Ruble and burnt wood are all that remains following a March 27 house fire a few miles west of Dapp.
Bonnie and Tom Elder were driving down Highway 661 on their way home from a function in Dapp when they saw the flames billowing from their property.
“We were probably not that far but the flames were shooting up in the air already,” Bonnie said.
The couple had left the house at 4:20 p.m. and came home around 9:20 p.m. By then the home had already caught on fire, so they called their son-in-law who is a volunteer firefighter and he called 911.
“By the time they got there, we had a mobile home beside the house and two sheds and they all burned to the ground,” she said. “It’s really weird because you think about,
‘Oh, I’ll go get this or that,’ well I don’t have a house. It’s not there no more.”
Fire crews from the Fawcett, Jarvie and Westlock Rural fire departments battled the blaze for five-and-a-half hours after the call came in, according to Laurie Strutt, Westlock County’s director of planning and community services. No one was home at the time, but the couple lost their home, two sheds and a mobile home.
Luckily, their horses and chickens were far enough away that they were safe from harm. The couple was also arrived in time to move their tractors and vehicles clear of the blaze.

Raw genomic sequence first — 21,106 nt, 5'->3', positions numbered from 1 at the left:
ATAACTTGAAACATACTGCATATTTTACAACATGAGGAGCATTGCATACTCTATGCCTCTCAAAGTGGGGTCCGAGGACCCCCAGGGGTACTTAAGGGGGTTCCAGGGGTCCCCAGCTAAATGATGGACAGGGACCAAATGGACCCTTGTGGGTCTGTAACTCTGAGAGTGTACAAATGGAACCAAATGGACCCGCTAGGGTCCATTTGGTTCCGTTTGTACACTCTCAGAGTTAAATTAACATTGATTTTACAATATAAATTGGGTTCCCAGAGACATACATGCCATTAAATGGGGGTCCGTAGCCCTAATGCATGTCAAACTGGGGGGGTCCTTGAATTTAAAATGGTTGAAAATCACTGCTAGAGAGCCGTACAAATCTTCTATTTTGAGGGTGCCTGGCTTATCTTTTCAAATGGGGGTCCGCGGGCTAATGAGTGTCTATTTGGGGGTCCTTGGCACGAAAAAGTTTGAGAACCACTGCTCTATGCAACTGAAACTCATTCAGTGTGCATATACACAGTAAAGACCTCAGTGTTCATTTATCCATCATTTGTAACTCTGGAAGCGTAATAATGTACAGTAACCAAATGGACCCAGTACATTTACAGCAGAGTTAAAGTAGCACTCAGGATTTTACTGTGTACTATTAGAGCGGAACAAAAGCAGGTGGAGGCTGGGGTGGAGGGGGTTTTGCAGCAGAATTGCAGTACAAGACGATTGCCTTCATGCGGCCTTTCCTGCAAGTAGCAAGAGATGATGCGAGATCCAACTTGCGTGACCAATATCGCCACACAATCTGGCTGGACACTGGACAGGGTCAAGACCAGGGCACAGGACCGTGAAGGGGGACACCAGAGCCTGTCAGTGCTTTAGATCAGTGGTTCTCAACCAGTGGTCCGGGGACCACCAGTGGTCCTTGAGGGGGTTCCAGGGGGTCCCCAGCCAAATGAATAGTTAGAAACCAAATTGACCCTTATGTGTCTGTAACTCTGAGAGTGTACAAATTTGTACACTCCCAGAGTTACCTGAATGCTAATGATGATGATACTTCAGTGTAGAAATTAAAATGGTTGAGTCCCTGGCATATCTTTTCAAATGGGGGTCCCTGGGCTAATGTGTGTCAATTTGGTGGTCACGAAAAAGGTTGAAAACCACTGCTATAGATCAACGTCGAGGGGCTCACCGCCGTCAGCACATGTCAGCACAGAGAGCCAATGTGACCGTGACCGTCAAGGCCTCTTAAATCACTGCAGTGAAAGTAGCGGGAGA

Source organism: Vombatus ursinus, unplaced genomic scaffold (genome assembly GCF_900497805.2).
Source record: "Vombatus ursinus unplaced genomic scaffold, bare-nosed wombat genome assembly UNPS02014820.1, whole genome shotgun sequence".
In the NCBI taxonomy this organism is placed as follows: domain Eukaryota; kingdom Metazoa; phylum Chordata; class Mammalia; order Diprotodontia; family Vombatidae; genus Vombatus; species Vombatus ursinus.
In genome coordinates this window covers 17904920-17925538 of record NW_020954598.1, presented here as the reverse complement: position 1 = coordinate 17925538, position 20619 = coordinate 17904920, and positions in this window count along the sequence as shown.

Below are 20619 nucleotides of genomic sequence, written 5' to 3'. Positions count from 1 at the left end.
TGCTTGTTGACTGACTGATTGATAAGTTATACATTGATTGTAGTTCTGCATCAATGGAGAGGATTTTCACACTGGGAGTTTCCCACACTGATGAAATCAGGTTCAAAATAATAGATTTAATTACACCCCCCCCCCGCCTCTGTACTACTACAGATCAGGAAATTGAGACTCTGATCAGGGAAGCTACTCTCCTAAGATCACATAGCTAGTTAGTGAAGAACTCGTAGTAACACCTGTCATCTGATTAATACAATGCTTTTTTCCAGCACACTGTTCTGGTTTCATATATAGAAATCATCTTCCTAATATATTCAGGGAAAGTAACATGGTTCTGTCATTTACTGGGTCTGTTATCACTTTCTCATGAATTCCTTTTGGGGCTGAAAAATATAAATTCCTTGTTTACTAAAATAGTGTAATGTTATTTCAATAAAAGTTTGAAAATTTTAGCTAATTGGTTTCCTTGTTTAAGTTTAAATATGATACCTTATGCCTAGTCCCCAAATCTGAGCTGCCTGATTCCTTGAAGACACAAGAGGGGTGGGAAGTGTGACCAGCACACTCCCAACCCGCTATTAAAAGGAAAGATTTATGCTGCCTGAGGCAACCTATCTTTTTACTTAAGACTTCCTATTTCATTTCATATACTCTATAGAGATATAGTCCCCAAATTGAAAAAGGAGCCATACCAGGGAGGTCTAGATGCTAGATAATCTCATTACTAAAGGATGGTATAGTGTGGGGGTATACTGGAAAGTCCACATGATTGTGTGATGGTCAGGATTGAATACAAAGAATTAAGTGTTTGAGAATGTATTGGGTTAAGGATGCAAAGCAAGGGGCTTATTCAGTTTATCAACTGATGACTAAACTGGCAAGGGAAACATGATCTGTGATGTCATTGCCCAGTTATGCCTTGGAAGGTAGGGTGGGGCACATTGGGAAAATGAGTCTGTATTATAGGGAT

Strutt said an official cause has yet to be determined although an investigator checked out the site March 29.
“By the time he gets back to his office and does his report, it’s usually a few days for sure,” she said. “He has to report it to the (Fire) Commissioner’s office. There’s quite a bit of paperwork to do when there’s a structure fire or damage even to a vehicle.”
However, Bonnie said she was told that an electric box in the mobile home sparked the fire.
“It just jumped across because it’s fairly close to the house and the two sheds,” she said. “The one shed had two deep freezes in it and the other one had tools.”
Although it has been tough losing all of her and her husband’s possessions just a few days ago, she was grateful for her daughter’s family for taking the couple in.
“She’s got two little boys that really help take the stress away from it, and the community has been very, very helpful,” she said. “The community is just wonderful. You couldn’t ask for a better community. It’s just great. A hug and an
‘I’m so sorry’ has been so helpful. They have all offered to do whatever we need and that just means everything to us.”
In the meantime, they will stay with their family until the pile stops smouldering, when they can then salvage and clean up their property.
The plan is to put up a mobile home, she said, because it would be easier and faster to build.
“We do have livestock there, like we’ve got chickens and horses. It’s nice if we could get something quick in there to live in so we can be with them.”